I thought that one very obvious place to start the discussion is about building a character, and in most RPGs I’ve played, that means creating a block of Ability Scores to begin the process. In many game systems I’ve played, Ability Scores form the originating point for several of the character’s interactive mechanics, such as skills, combat statistics, and even how they interact with NPCs.
So what I wanted to do was to start a discussion about the nature of Ability Scores, and get some feedback from the gaming community on what makes for a “good” Ability Score system.
A little or a lot?
One basic question to start off with is how many Ability Scores do you need to make a solid character? Do you want a large number of scores like 8 to 10 (or more?), a moderate number like the ubiquitous 6, or an even smaller number of perhaps 4 or even 3?
Personally, I’ve played games with all ranges. The oldest edition of Champions AKA HERO SYSTEM, for instance, had eight primary Ability Scores and six more that were “figured” from the base scores. D&D has had its six stats, and so any game based upon a D&D model ended up with six stats as well. Of course, there was a time under Skills & Powers when D&D characters could split the 6 scores into 12 sub-abilities – a lot of scores to juggle. On the other end of the spectrum, Mouse Guard RPG only has three ability scores, and the Dresden Files RPG has none at all!
So is having more Ability Scores better or worse for defining a character in an RPG? Or should we have fewer to keep things more simple and streamlined?
Order or Chaos
And how should we generate Ability Scores? Should we rely on point systems, and allow players to craft Ability Score sets, in order to make sure everyone has a chance to play an above average hero? Or should we let random chance and dice rolls decide the fate of a player’s character?
Like most gamers out there, I’ve played both methods with a number of games over the years, and quite a few games have methods available for either using points or dice to forge their character. But then, there are some game systems which are specifically built for one method or the other – the old HERO System always used points, while a newer game, Dungeon Crawl Classics, demands that dice are rolled, and ostensibly half the fun is learning to deal with a character that is sub-par.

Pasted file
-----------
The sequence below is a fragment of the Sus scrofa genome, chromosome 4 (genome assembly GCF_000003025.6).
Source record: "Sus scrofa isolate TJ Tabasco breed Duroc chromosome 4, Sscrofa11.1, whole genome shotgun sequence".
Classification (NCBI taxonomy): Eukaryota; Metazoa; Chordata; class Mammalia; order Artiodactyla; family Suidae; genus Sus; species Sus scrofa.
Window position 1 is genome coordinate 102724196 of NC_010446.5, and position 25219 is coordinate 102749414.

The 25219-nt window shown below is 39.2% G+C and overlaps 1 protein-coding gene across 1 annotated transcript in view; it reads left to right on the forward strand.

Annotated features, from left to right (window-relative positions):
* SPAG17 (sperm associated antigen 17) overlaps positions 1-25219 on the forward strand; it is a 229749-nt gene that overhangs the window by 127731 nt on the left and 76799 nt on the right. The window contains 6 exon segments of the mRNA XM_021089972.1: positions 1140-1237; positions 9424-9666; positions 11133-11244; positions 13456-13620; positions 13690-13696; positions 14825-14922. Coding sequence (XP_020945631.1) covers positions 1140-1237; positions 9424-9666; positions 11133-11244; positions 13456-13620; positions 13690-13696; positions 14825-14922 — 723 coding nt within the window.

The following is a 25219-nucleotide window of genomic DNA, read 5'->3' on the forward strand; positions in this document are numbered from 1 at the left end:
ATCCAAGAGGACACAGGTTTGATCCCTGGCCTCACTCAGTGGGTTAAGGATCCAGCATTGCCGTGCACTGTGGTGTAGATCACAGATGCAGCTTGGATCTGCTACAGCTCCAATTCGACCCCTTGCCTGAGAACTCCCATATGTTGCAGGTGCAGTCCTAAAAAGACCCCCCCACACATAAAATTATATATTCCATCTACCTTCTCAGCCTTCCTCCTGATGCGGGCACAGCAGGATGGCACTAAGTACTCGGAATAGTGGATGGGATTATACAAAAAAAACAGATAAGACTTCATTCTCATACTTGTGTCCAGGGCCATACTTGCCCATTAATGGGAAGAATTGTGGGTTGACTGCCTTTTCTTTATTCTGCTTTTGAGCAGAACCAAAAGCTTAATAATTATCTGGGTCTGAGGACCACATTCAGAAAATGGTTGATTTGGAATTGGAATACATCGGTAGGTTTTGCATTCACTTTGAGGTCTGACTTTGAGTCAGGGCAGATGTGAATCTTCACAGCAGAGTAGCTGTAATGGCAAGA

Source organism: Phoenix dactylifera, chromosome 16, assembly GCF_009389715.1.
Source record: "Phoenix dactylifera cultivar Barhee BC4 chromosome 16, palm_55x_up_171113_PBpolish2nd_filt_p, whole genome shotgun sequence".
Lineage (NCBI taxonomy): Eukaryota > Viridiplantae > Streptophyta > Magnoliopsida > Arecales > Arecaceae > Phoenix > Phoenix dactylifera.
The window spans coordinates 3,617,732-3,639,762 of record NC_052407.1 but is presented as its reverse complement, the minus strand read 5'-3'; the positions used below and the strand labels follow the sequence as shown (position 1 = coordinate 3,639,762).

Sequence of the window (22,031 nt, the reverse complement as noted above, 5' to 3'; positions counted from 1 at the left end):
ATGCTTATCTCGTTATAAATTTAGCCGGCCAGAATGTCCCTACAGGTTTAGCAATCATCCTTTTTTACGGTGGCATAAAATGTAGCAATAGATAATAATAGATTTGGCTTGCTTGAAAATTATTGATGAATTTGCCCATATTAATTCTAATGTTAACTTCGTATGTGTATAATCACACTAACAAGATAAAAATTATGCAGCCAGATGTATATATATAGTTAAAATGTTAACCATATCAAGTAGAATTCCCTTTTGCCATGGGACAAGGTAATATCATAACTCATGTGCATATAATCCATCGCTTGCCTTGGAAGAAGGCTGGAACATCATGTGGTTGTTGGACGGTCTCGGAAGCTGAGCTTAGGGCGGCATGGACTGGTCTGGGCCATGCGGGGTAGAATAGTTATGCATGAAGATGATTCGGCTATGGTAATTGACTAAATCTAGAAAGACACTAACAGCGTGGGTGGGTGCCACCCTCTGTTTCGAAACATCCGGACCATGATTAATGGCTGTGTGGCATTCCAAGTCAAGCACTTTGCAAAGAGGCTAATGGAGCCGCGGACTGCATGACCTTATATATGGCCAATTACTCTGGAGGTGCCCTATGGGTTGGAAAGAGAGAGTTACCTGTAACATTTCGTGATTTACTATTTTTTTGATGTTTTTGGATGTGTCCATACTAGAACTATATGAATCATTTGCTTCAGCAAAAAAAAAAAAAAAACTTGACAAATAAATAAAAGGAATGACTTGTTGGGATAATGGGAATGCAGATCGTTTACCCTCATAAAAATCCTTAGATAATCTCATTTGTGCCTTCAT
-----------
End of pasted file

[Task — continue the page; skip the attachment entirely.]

Is it more fun to have to deal with random Ability Scores, or is building a character’s scores the right way to go? Should a game system offer both methods, or should it just select one way to generate Ability Scores, and stick to its mechanics philosophy?
Formulating a Character
Of course in games that have numerical Ability Scores, most of the time you either use the score itself or allow the score to generate a second score – the Ability Score bonus. From there, once you have numbers to play with, then it follows that those numbers are going to be used to define other game mechanic/statistics – and that means doing math or solving formulas at some point in the gaming process.
But is that good or bad?
If you’re a gamer like me, you probably don’t really consider it as good or bad, just a part of the system as a whole. By now, you’re probably used to dealing with the fact that you’re going to be using Ability Score (or their Bonuses) and some sort of “formula” to decide how your character will interact with the world through game mechanics. Success in using a character’s skills, how a character fights in combat situations, and even how a character advances themselves in their career/class/profession all come down to Ability Scores and doing math.
Should we dispense with Ability Scores and just dive directly in with generating bonuses instead? Or should we use raw scores in our math and cut out the “bonuses” altogether? Does having the Ability Scores and/or the bonuses help or do they hinder the process of role-playing?
Alternates and Radicals
I’ve also been looking at alternatives to Ability Scores or the number game that have been appearing in a wide range of what our community is calling “indie games”. Some systems a single dice of a dice pool to represent Ability Scores. The Star Wars RPG was built along those lines, and combined pools from Ability Scores with their Skill system to create even more pools.
Or should we keep Ability Scores as numbers, but cut out the formulas and as much of the math as possible? I don’t have an example of this from my paper-and-pencil gaming experience, but I do from an MMO that’s coming up – Guild Wars 2. Their Attribute system\ has statistics that are more like bonuses and dispense with formulas figured from Ability Scores to directly affect combat. For instance, increasing a character’s Precision increases their chance to perform a critical hit, while increasing something called Condition Damage allows them to do more damage from a condition they imposed – like a bleed effect or poison. Clearly a table top game could draw upon a similar system – and for all I know, there’s one out there that I don’t know about which already does it!
So is a character better defined by a dice pool, or is it too random feeling to role-play? Does a more direct system which uses direct attributes plugged into game mechanics better by cutting out formulas, or does it make the character less well defined?
I’d very much enjoy some feedback and to hear from Readers what they want to see in a role-playing game regarding Ability Scores, and your comments will be very useful to the game design process. I asked quite a few questions in the blog, so feel free to comment and answer as many or as few as you wish – I look forward to reading your thoughts and ideas!
So until next blog… I wish you happy gaming!